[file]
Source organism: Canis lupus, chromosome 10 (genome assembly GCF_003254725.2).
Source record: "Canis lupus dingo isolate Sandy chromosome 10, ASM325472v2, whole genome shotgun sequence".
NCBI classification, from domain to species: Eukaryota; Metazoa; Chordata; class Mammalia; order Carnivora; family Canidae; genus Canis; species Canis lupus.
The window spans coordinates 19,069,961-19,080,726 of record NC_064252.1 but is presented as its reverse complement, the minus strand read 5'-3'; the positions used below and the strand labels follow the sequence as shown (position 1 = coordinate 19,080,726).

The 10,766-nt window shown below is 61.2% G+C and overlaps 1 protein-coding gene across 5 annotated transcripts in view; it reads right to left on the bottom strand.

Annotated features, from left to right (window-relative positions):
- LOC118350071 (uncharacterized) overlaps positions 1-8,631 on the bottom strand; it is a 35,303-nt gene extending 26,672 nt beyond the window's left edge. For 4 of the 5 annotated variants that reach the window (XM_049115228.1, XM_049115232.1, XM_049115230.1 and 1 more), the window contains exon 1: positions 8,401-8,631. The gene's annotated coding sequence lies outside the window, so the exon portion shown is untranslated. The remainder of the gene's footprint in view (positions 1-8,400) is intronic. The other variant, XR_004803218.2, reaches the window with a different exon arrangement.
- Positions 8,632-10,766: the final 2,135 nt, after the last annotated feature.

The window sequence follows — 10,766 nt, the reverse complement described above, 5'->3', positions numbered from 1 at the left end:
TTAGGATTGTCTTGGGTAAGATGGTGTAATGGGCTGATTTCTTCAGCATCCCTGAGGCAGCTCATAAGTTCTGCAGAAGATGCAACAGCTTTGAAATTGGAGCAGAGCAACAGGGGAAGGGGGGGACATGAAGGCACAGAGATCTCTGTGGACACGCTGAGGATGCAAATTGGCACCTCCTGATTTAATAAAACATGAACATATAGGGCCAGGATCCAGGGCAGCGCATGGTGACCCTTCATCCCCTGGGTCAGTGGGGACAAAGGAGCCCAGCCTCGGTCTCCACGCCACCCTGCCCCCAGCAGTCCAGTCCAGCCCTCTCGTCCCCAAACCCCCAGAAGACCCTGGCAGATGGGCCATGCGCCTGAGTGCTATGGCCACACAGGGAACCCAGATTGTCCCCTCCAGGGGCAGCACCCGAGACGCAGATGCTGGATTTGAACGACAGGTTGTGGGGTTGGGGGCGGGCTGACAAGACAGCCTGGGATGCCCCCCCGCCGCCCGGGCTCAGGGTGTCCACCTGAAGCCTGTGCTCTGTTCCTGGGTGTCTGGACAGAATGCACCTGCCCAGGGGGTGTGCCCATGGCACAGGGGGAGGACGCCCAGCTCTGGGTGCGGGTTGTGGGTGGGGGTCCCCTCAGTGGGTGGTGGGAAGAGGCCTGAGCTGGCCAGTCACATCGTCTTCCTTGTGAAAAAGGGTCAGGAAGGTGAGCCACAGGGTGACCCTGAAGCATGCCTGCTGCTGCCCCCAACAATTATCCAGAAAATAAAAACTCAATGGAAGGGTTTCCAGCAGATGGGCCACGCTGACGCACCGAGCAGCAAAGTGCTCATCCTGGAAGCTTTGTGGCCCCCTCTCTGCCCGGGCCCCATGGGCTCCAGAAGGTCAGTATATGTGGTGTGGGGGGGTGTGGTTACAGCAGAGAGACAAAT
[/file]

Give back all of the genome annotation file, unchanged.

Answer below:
Source organism: Canis lupus, chromosome 10 (genome assembly GCF_003254725.2).
Source record: "Canis lupus dingo isolate Sandy chromosome 10, ASM325472v2, whole genome shotgun sequence".
NCBI classification, from domain to species: Eukaryota; Metazoa; Chordata; class Mammalia; order Carnivora; family Canidae; genus Canis; species Canis lupus.
The window spans coordinates 19,069,961-19,080,726 of record NC_064252.1 but is presented as its reverse complement, the minus strand read 5'-3'; the positions used below and the strand labels follow the sequence as shown (position 1 = coordinate 19,080,726).

The 10,766-nt window shown below is 61.2% G+C and overlaps 1 protein-coding gene across 5 annotated transcripts in view; it reads right to left on the bottom strand.

Annotated features, from left to right (window-relative positions):
- LOC118350071 (uncharacterized) overlaps positions 1-8,631 on the bottom strand; it is a 35,303-nt gene extending 26,672 nt beyond the window's left edge. For 4 of the 5 annotated variants that reach the window (XM_049115228.1, XM_049115232.1, XM_049115230.1 and 1 more), the window contains exon 1: positions 8,401-8,631. The gene's annotated coding sequence lies outside the window, so the exon portion shown is untranslated. The remainder of the gene's footprint in view (positions 1-8,400) is intronic. The other variant, XR_004803218.2, reaches the window with a different exon arrangement.
- Positions 8,632-10,766: the final 2,135 nt, after the last annotated feature.

The window sequence follows — 10,766 nt, the reverse complement described above, 5'->3', positions numbered from 1 at the left end:
TTAGGATTGTCTTGGGTAAGATGGTGTAATGGGCTGATTTCTTCAGCATCCCTGAGGCAGCTCATAAGTTCTGCAGAAGATGCAACAGCTTTGAAATTGGAGCAGAGCAACAGGGGAAGGGGGGGACATGAAGGCACAGAGATCTCTGTGGACACGCTGAGGATGCAAATTGGCACCTCCTGATTTAATAAAACATGAACATATAGGGCCAGGATCCAGGGCAGCGCATGGTGACCCTTCATCCCCTGGGTCAGTGGGGACAAAGGAGCCCAGCCTCGGTCTCCACGCCACCCTGCCCCCAGCAGTCCAGTCCAGCCCTCTCGTCCCCAAACCCCCAGAAGACCCTGGCAGATGGGCCATGCGCCTGAGTGCTATGGCCACACAGGGAACCCAGATTGTCCCCTCCAGGGGCAGCACCCGAGACGCAGATGCTGGATTTGAACGACAGGTTGTGGGGTTGGGGGCGGGCTGACAAGACAGCCTGGGATGCCCCCCCGCCGCCCGGGCTCAGGGTGTCCACCTGAAGCCTGTGCTCTGTTCCTGGGTGTCTGGACAGAATGCACCTGCCCAGGGGGTGTGCCCATGGCACAGGGGGAGGACGCCCAGCTCTGGGTGCGGGTTGTGGGTGGGGGTCCCCTCAGTGGGTGGTGGGAAGAGGCCTGAGCTGGCCAGTCACATCGTCTTCCTTGTGAAAAAGGGTCAGGAAGGTGAGCCACAGGGTGACCCTGAAGCATGCCTGCTGCTGCCCCCAACAATTATCCAGAAAATAAAAACTCAATGGAAGGGTTTCCAGCAGATGGGCCACGCTGACGCACCGAGCAGCAAAGTGCTCATCCTGGAAGCTTTGTGGCCCCCTCTCTGCCCGGGCCCCATGGGCTCCAGAAGGTCAGTATATGTGGTGTGGGGGGGTGTGGTTACAGCAGAGAGACAAAT